The values we designate as "universal" are, indeed, "universalizable," in contrast with tribal or other ethnically or religiously restrictive values which limit their reach and confine their benefits to members of a particular group. But "universalizable" values are not necessarily universally held. Nor are they "natural." Many of our values are the result of momentous conflicts in our own civilization. It was the Reformation, an event attended by great violence, that laid the basis for the idea, not self-evident to true believers then or, I daresay, now, that different religions are equally legitimate, can flourish side by side and require the concept of freedom of expression. Civilizations that have not gone through something comparable to the Reformation — one thinks of the systems of public order in Latin America and Asia and not simply in Islam— have great difficulty even understanding the notion of freedom of religion and freedom of expression. Indeed, in certain parts of the world, freedom of religions, in the plural, is viewed as a contradiction in terms: allowing other faiths to proselytize your co-religionists is complicity in apostasy. As for sexual equality and sexual freedom, now so central to individual self-expression in our civilization, these values are viewed in other civilizations as the official installation of a policy of promiscuity and constitute a particularly pernicious form of evil, both corrupt and corrupting.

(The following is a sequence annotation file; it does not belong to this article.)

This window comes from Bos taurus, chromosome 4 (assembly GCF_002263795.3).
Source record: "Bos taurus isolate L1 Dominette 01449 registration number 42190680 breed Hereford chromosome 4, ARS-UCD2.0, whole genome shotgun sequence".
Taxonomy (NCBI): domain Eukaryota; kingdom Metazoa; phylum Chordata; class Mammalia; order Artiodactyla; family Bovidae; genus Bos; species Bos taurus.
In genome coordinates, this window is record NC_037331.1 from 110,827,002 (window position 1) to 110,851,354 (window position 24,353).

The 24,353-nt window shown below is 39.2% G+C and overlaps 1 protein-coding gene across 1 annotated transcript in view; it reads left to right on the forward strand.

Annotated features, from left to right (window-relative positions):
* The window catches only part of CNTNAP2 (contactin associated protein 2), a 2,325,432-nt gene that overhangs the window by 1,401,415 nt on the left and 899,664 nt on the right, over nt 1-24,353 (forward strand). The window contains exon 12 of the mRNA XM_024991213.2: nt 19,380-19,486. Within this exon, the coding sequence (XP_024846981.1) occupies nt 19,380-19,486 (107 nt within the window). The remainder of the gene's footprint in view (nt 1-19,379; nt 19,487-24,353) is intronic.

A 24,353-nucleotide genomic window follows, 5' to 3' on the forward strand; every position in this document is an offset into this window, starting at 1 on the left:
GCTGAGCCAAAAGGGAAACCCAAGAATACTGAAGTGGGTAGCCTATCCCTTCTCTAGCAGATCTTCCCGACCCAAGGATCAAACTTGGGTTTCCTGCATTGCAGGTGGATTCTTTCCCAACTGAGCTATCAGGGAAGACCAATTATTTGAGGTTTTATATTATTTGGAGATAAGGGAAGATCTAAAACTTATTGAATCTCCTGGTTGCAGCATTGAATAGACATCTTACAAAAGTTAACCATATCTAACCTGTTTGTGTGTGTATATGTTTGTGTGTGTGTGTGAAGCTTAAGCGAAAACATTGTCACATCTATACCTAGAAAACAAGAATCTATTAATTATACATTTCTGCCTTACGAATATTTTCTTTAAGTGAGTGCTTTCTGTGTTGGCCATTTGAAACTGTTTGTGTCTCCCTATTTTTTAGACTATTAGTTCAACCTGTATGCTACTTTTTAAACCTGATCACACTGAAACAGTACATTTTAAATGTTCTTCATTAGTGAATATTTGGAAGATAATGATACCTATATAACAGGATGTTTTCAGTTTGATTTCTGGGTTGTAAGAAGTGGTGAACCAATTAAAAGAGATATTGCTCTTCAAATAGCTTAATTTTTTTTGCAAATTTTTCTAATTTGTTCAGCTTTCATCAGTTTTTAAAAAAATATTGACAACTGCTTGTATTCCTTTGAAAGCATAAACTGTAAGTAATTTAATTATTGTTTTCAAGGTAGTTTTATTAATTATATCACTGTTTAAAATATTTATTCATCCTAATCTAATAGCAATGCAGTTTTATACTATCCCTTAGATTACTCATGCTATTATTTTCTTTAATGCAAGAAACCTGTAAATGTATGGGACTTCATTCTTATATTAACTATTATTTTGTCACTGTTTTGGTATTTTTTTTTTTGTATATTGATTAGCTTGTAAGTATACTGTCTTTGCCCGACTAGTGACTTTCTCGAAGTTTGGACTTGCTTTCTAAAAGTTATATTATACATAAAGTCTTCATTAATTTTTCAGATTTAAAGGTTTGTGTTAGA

It is not simply that our civilization makes its commitment and practice of these values manifest and that their often extravagantly enlarged images are aggressively exported as part of the global commoditization of the goods and services we produce or sell. Nor is it only that a globalizing entertainment industry, under the constant imperative of efficiency, must try to operate in every possible market and, with its products, inevitably brings many of our values along. These are, after all, private efforts. The critical factor is that many of these values are also aggressively pressed by our governments and the international institutions they have established as the international legal standard. Having universalized the values of our civilization through the human rights treaties, we try to enforce them upon other states through the international and national institutions that have become the infrastructure of the international human rights system. Those parts of the planet in which these values are not being implemented are, by definition, deviant and backward and are targeted for development and social change and, at its most grandiose, "nation-building." While the words "development and social change" have a very positive resonance for us, because we imagine that they augur a greater and greater approximation of "universal" (read "our universal") standards, what they mean to many of those who are being targeted for "development" is a coercive dismantling of their own cultural system, "self amputations of being," to use Marshall McLuhan's vivid expression. "All social changes," he wrote, "are the effect of new technologies . . . on the order of our sensory lives. It is the shift in this order, altering the images that we make of ourselves and our world, that guarantees that every major technical innovation will so disturb our inner lives that wars necessarily result as misbegotten efforts to recover the old images."[3]